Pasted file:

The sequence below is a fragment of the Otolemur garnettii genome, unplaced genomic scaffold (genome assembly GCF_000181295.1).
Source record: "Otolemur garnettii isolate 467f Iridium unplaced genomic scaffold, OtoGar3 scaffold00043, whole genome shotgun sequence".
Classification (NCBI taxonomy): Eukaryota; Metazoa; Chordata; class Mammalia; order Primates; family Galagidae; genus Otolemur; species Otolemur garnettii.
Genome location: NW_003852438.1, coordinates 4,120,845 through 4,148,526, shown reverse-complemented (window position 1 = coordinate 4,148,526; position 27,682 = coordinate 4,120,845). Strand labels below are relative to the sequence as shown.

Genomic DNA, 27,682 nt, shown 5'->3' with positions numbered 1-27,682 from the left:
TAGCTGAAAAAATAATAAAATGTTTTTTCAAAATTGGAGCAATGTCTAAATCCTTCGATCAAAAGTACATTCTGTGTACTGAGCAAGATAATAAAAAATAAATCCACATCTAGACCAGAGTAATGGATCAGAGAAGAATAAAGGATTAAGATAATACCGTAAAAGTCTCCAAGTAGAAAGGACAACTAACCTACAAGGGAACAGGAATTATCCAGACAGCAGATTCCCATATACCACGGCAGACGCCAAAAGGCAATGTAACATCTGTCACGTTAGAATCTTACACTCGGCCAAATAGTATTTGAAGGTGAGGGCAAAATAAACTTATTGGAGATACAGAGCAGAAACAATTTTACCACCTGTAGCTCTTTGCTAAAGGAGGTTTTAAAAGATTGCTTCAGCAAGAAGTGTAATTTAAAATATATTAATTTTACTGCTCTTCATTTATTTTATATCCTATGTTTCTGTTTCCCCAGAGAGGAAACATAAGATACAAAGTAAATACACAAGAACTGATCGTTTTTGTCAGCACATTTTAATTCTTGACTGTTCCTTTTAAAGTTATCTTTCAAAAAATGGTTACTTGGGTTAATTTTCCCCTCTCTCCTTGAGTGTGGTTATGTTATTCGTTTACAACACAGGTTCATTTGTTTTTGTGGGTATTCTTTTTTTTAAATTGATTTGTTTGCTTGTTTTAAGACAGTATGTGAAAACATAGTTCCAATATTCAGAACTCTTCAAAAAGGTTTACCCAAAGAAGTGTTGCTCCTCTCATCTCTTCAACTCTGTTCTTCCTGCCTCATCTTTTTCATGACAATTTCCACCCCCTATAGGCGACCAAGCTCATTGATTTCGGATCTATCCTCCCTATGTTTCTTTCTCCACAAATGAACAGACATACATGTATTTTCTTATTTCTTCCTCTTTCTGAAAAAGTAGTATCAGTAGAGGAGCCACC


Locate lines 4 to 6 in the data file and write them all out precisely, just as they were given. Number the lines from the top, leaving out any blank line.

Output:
Genome location: NW_003852438.1, coordinates 4,120,845 through 4,148,526, shown reverse-complemented (window position 1 = coordinate 4,148,526; position 27,682 = coordinate 4,120,845). Strand labels below are relative to the sequence as shown.

Genomic DNA, 27,682 nt, shown 5'->3' with positions numbered 1-27,682 from the left:
TAGCTGAAAAAATAATAAAATGTTTTTTCAAAATTGGAGCAATGTCTAAATCCTTCGATCAAAAGTACATTCTGTGTACTGAGCAAGATAATAAAAAATAAATCCACATCTAGACCAGAGTAATGGATCAGAGAAGAATAAAGGATTAAGATAATACCGTAAAAGTCTCCAAGTAGAAAGGACAACTAACCTACAAGGGAACAGGAATTATCCAGACAGCAGATTCCCATATACCACGGCAGACGCCAAAAGGCAATGTAACATCTGTCACGTTAGAATCTTACACTCGGCCAAATAGTATTTGAAGGTGAGGGCAAAATAAACTTATTGGAGATACAGAGCAGAAACAATTTTACCACCTGTAGCTCTTTGCTAAAGGAGGTTTTAAAAGATTGCTTCAGCAAGAAGTGTAATTTAAAATATATTAATTTTACTGCTCTTCATTTATTTTATATCCTATGTTTCTGTTTCCCCAGAGAGGAAACATAAGATACAAAGTAAATACACAAGAACTGATCGTTTTTGTCAGCACATTTTAATTCTTGACTGTTCCTTTTAAAGTTATCTTTCAAAAAATGGTTACTTGGGTTAATTTTCCCCTCTCTCCTTGAGTGTGGTTATGTTATTCGTTTACAACACAGGTTCATTTGTTTTTGTGGGTATTCTTTTTTTTAAATTGATTTGTTTGCTTGTTTTAAGACAGTATGTGAAAACATAGTTCCAATATTCAGAACTCTTCAAAAAGGTTTACCCAAAGAAGTGTTGCTCCTCTCATCTCTTCAACTCTGTTCTTCCTGCCTCATCTTTTTCATGACAATTTCCACCCCCTATAGGCGACCAAGCTCATTGATTTCGGATCTATCCTCCCTATGTTTCTTTCTCCACAAATGAACAGACATACATGTATTTTCTTATTTCTTCCTCTTTCTGAAAAAGTAGTATCAGTAGAGGAGCCACC